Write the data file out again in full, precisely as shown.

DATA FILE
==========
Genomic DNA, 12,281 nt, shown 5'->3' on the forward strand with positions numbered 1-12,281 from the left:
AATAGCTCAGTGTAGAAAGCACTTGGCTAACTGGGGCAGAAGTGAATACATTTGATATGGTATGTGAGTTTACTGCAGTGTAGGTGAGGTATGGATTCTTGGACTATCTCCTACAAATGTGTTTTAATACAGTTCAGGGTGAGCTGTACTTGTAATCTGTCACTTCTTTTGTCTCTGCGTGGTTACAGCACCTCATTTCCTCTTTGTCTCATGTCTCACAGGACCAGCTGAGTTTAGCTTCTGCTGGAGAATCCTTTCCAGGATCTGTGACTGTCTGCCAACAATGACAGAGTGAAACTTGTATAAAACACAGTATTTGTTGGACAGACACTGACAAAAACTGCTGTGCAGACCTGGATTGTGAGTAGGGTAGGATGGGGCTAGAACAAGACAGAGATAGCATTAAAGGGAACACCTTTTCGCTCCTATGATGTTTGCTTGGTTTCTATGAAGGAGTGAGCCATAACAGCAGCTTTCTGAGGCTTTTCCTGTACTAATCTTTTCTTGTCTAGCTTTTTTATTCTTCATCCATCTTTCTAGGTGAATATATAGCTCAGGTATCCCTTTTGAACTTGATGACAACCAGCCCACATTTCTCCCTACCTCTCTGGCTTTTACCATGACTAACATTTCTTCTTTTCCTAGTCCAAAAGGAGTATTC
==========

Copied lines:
Genomic DNA, 12,281 nt, shown 5'->3' on the forward strand with positions numbered 1-12,281 from the left:
AATAGCTCAGTGTAGAAAGCACTTGGCTAACTGGGGCAGAAGTGAATACATTTGATATGGTATGTGAGTTTACTGCAGTGTAGGTGAGGTATGGATTCTTGGACTATCTCCTACAAATGTGTTTTAATACAGTTCAGGGTGAGCTGTACTTGTAATCTGTCACTTCTTTTGTCTCTGCGTGGTTACAGCACCTCATTTCCTCTTTGTCTCATGTCTCACAGGACCAGCTGAGTTTAGCTTCTGCTGGAGAATCCTTTCCAGGATCTGTGACTGTCTGCCAACAATGACAGAGTGAAACTTGTATAAAACACAGTATTTGTTGGACAGACACTGACAAAAACTGCTGTGCAGACCTGGATTGTGAGTAGGGTAGGATGGGGCTAGAACAAGACAGAGATAGCATTAAAGGGAACACCTTTTCGCTCCTATGATGTTTGCTTGGTTTCTATGAAGGAGTGAGCCATAACAGCAGCTTTCTGAGGCTTTTCCTGTACTAATCTTTTCTTGTCTAGCTTTTTTATTCTTCATCCATCTTTCTAGGTGAATATATAGCTCAGGTATCCCTTTTGAACTTGATGACAACCAGCCCACATTTCTCCCTACCTCTCTGGCTTTTACCATGACTAACATTTCTTCTTTTCCTAGTCCAAAAGGAGTATTC